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20121101
20121130
Search Results 0 to 6 of about 7 (some duplicates have been removed)
, but there is an international effort under way to work on a cease-fire. egypt has been taking the lead role, and today the egyptian president, along with representatives from qatar and turkey, held talks in cairo with hamas' leader in exile. the israelis call him a terrorist, but so far, they haven't object the to the egyptians' efforts. margaret. >> brennan: allen pizzey in tel aviv. thank you. for more on the gaza conflict we're joined in washington by our senior national security analyst, juan zarate. juan, good evening. >> good evening, margaret. >> brennan: what exactly is egypt trying to accomplish? >> well, egypt is trying to broker a cease-fire here. they want the violence to stop. they also want to demonstrate that they can serve as a regional power, they can bring peace, and for the sake of president morsi and the muslem brotherhood running egypt they want to consolidate power and get the economy running. they don't want a war to be starting on their doorstep at a time when they are not in full control in cairo. >> reporter: egypt and israel are the top recipients of u.s. foreign aid. what k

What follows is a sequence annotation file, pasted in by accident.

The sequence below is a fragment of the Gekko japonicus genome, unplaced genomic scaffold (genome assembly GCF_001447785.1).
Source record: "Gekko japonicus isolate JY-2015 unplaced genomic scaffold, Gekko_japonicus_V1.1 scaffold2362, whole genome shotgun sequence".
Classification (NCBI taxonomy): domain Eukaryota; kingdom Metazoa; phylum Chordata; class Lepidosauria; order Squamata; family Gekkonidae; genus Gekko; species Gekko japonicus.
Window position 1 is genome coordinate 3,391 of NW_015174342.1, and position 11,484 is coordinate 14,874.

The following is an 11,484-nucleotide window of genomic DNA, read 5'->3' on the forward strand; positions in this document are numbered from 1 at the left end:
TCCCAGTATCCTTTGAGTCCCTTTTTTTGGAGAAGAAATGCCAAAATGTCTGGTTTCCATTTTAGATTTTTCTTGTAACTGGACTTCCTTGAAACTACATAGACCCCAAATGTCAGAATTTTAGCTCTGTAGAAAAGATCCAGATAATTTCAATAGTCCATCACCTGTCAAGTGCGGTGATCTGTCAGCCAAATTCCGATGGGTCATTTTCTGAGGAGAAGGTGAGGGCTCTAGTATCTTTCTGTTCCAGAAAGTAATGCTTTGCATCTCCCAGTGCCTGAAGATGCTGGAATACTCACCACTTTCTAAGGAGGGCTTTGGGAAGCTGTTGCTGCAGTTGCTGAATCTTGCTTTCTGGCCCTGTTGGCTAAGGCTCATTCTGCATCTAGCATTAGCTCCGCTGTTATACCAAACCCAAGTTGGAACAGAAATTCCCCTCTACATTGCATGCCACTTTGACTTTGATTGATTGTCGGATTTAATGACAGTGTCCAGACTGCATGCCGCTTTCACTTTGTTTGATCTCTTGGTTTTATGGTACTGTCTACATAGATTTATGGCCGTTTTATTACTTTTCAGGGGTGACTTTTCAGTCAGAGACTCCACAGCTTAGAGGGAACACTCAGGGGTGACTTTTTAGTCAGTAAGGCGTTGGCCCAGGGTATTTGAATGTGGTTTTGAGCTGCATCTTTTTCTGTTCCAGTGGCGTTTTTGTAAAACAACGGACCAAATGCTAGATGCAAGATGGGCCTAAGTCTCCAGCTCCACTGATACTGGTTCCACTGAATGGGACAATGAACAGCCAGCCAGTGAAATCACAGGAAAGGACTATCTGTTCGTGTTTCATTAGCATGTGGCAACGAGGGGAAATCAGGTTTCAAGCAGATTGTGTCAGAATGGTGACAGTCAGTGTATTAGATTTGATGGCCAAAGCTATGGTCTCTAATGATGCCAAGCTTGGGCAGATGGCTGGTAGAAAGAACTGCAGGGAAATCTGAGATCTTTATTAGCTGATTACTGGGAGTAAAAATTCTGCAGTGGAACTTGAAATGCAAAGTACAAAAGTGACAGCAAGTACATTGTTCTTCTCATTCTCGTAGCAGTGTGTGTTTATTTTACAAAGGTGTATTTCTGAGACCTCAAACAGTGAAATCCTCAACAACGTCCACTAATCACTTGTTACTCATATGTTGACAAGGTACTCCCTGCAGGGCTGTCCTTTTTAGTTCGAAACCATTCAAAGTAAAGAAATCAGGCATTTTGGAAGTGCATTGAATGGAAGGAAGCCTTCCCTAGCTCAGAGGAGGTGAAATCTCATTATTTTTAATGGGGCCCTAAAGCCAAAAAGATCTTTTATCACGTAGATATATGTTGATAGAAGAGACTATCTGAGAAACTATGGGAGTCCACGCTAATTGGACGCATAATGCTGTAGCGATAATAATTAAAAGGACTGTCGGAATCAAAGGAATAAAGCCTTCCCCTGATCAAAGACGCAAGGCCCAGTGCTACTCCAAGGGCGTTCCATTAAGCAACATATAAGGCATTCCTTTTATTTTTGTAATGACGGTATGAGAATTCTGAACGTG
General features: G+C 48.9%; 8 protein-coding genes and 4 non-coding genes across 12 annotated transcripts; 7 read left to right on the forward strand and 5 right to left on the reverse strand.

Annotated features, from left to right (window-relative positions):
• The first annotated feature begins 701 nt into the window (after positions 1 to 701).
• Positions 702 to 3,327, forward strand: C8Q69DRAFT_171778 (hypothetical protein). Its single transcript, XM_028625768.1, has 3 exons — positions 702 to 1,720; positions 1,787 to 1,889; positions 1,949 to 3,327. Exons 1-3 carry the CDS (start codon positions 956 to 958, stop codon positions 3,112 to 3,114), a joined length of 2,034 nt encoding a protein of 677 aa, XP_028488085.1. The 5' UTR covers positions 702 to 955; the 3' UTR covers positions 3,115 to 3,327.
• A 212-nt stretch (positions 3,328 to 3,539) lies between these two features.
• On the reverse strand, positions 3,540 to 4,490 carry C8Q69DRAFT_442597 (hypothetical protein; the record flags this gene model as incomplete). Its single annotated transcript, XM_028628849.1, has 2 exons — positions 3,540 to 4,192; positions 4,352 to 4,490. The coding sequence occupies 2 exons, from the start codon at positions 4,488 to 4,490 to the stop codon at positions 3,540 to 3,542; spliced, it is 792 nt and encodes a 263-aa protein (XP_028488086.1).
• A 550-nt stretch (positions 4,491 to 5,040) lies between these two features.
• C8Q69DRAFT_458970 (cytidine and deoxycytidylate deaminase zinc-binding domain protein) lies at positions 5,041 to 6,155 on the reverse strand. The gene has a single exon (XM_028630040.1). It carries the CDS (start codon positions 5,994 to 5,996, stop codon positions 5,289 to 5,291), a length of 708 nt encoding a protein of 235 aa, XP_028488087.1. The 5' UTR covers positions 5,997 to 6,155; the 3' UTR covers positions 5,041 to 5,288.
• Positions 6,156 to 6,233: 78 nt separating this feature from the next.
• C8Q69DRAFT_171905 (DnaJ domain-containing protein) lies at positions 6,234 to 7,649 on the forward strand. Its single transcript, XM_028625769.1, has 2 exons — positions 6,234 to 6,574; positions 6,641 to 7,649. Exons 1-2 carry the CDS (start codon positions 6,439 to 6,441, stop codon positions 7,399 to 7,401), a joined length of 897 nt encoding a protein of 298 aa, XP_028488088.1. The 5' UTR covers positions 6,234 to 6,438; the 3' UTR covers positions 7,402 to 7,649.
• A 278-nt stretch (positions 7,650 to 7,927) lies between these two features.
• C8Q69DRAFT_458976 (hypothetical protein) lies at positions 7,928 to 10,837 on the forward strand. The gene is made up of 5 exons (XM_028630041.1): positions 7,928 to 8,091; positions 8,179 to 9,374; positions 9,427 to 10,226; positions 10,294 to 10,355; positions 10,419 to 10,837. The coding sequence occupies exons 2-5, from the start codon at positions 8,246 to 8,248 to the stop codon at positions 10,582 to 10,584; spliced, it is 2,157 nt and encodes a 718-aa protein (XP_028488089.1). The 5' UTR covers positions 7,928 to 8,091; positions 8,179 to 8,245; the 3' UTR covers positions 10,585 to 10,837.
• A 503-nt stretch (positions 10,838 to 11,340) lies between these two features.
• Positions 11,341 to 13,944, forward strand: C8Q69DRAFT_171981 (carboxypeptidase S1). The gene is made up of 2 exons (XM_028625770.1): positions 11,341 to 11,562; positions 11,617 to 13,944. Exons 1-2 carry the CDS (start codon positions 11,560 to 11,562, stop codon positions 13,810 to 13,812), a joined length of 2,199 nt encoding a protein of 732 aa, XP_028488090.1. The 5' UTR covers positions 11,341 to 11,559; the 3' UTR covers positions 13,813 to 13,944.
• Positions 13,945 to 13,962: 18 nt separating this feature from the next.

today. >> charlie d'agata in gaza city, thanks. >>> there's new pressure for egypt to step up and negotiate an end to the current round of fighting. this morning there are conflicting reports out of cairo that israel and gaza could be close to a truce. clarissa ward is in the egyptian capital. good morning, clarissa. >> reporter: good morning, charlie and norah. the egyptian president morsi has said repeatedly he hopes to announce a cease-fire agreement imminently. but cbs news has spoken to a source very close to the hamas delegation here in cairo. they said that so far these talks are not going anywhere. now, one of the reasons for that may be that hamas is making some pretty big demands in exchange for stopping its rocket attacks on israel. primarily it wants an end to the israeli blockade of the gaza strip. israel unlikely to budge on that issue because of fears that lifting the blockade would lead to an influx of weapons that could get into the hands of militants inside gaza. as you said, u.n. secretary general ban ki-moon is on his way to cairo now for talks as diplomati